ERJ: I use a combination of the computer as well as longhand notes and scribbles. I also sometimes take a very physical approach with big pieces of paper on the wall and lots of coloured markers.

Why did you choose to publish with MUP?

LP: MUP has a strong reputation as a university press publishing high quality books, so I was keen to work with MUP and to be in the good company of existing MUP authors!

ERJ: In addition to the fantastic range of international relations books, I was drawn to and greatly appreciate the work of MUP authors around the arts and conflict, such as James Thompson’s, Digging up stories: Applied theatre, performance and war and Dana Mills’ Dance and politics: Moving beyond boundaries.

What are you working on now?

LP: I’m continuing to work on research looking at creative approaches to social change, especially in relation to young people’s participation in, and leadership on, politics and peacebuilding.

ERJ: I’m continuing to explore arts, culture, and creative approaches to peacebuilding with a focus on multiple understandings of space and embodiment in peace and conflict contexts. In the current environment, I am also curious to see how people may have experienced changed understandings of their physicality and space.

If you could go back and give yourself once piece of advice when starting out on this project, what would it be?

LP: Take lots of photos of the fieldwork when possible! (When I forget I always wish I had some later to recall some of the scenes, ideas, and experiences.)

ERJ: Definitely more photos and video, especially for dance related research components. As so many different elements may be at play in a single moment, it is useful to be able to have multiple forms of reference, while also maintaining the human element of the research in visual images.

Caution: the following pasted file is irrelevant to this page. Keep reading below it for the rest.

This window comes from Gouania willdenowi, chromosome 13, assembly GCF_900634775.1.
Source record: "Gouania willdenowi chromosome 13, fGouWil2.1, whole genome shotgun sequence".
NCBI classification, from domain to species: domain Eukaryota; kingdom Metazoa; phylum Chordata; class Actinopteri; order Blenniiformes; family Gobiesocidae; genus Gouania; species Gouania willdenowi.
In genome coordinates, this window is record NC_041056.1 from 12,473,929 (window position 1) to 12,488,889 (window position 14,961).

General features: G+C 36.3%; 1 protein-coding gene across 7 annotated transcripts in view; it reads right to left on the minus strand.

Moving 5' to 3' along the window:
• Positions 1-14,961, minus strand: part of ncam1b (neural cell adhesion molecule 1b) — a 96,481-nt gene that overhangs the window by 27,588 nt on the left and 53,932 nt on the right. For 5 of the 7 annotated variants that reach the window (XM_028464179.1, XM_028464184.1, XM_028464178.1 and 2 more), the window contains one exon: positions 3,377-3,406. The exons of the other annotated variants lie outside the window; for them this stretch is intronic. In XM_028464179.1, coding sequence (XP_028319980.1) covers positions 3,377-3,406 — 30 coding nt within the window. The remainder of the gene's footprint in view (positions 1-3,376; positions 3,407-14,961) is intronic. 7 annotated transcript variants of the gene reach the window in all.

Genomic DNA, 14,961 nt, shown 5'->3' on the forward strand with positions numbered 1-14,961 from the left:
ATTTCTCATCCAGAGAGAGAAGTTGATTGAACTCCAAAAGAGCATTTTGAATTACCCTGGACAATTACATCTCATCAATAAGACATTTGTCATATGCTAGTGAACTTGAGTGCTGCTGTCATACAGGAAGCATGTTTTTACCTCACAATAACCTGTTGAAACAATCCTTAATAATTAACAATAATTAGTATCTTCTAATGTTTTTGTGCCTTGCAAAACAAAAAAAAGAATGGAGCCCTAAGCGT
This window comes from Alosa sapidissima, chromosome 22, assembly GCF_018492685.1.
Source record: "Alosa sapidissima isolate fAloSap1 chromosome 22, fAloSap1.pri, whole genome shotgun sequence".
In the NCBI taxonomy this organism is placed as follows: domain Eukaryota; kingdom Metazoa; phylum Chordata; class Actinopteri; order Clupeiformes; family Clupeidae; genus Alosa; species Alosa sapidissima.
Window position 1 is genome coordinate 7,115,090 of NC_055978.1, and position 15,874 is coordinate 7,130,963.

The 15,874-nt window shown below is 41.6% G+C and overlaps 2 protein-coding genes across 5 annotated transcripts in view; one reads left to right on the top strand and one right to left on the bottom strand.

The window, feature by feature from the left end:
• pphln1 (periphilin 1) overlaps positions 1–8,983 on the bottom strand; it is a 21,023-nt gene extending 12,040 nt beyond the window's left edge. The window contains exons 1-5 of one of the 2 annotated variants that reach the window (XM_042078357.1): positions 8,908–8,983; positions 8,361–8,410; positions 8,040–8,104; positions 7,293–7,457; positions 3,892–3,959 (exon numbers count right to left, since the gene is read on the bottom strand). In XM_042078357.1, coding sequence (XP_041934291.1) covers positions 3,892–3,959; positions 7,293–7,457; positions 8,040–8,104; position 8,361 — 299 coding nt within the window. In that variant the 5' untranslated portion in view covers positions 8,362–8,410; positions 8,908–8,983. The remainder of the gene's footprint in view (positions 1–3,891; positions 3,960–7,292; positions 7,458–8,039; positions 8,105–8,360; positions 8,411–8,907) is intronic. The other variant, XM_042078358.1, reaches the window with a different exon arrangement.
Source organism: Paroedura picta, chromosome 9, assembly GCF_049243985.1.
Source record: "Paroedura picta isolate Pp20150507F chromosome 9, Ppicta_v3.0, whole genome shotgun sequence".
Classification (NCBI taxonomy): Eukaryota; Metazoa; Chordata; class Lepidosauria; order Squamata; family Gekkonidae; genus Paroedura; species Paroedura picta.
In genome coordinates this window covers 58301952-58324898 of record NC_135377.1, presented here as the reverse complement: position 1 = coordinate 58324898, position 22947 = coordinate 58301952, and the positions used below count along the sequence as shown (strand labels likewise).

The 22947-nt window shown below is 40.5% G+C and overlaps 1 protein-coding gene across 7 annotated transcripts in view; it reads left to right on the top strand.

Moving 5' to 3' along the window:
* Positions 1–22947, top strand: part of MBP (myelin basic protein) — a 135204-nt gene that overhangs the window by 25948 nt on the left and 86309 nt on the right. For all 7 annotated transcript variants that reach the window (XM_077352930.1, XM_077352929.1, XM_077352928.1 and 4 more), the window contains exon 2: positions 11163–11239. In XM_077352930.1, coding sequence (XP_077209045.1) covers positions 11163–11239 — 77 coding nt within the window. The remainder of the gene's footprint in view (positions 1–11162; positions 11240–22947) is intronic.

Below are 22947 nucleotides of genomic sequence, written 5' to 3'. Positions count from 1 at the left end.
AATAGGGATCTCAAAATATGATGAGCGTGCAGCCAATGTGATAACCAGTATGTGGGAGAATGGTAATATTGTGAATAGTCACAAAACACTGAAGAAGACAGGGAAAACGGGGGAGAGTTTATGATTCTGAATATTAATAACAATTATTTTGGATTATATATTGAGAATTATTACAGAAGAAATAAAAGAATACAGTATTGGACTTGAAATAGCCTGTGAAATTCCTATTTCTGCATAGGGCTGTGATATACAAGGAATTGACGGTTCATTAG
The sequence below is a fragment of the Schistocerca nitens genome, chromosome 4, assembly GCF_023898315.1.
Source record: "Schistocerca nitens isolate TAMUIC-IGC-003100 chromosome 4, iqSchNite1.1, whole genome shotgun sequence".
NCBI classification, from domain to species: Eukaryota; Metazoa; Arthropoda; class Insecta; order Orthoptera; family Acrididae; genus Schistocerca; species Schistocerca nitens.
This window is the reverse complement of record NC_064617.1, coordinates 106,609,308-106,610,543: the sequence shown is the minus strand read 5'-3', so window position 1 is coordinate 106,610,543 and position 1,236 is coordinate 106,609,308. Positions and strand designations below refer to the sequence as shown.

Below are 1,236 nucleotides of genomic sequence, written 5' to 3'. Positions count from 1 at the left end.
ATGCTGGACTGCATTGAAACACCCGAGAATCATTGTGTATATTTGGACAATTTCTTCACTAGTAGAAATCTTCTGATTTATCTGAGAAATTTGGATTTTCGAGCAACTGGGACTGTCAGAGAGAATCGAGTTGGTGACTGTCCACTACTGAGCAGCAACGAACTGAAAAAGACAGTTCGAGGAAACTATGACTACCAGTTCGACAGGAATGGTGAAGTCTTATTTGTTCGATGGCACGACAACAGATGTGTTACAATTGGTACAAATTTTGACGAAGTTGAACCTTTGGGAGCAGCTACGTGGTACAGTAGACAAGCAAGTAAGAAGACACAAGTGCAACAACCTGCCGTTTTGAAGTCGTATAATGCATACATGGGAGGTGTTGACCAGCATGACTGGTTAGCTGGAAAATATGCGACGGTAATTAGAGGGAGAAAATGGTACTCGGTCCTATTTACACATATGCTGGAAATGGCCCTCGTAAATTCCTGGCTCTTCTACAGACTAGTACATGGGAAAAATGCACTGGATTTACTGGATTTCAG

If you could have been the author of any book, what would it be and why?

LP: The Handmaid’s Tale—as the recent TV adaptation shows, Atwood’s subject matter in this novel remain as relevant and crucial today as they’ve ever been, showing it has stood the test of time, and her ability to address social and political questions that can engage readers so deeply remain incredibly admirable.

ERJ: As our work focused on youth, in this case I would choose A Wrinkle in Time by Madeleine L’Engle, a story of young people, imagination, and hope during challenging times.

What other genres do you enjoy reading?

LP: Outside of academic reading, I enjoy a wide range of genres, including young adult fiction.

ERJ: In addition to academic texts I am a fan of science fiction and mysteries, especially when traveling.

Which authors (academic and not) would you invite to a dinner party?

LP: Margaret Atwood, Arundhati Roy, Roxane Gay, Cynthia Enloe

ERJ: There are so many authors I would love to invite for dinner, it is difficult to choose and I would definitely need a very big table. For starters…

Mary Shelley, Liz Lerman, Ursula K. Le Guin, Toni Morrison, Madeleine L’Engle, Chimamanda Ngozi Adichie, Hannah Arendt, Barbara Ehrenreich, John Paul Lederach, Cynthia Cohen, James Thompson, Martha Nussbaum, Lisa Schirch

 

Dancing through the dissonance: Creative movement and peacebuilding by Lesley Pruitt and Erica Rose Jeffrey is available to buy now.

Lesley Pruitt is a Senior Lecturer in Development Studies at the University of Melbourne, Australia

Erica Rose Jeffrey is a Director of the Peace and Conflict Studies Institute, Australia

 

Wednesday, 27 May 2020
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Category: Author Q&A, International Relations, Politics 0 Comments.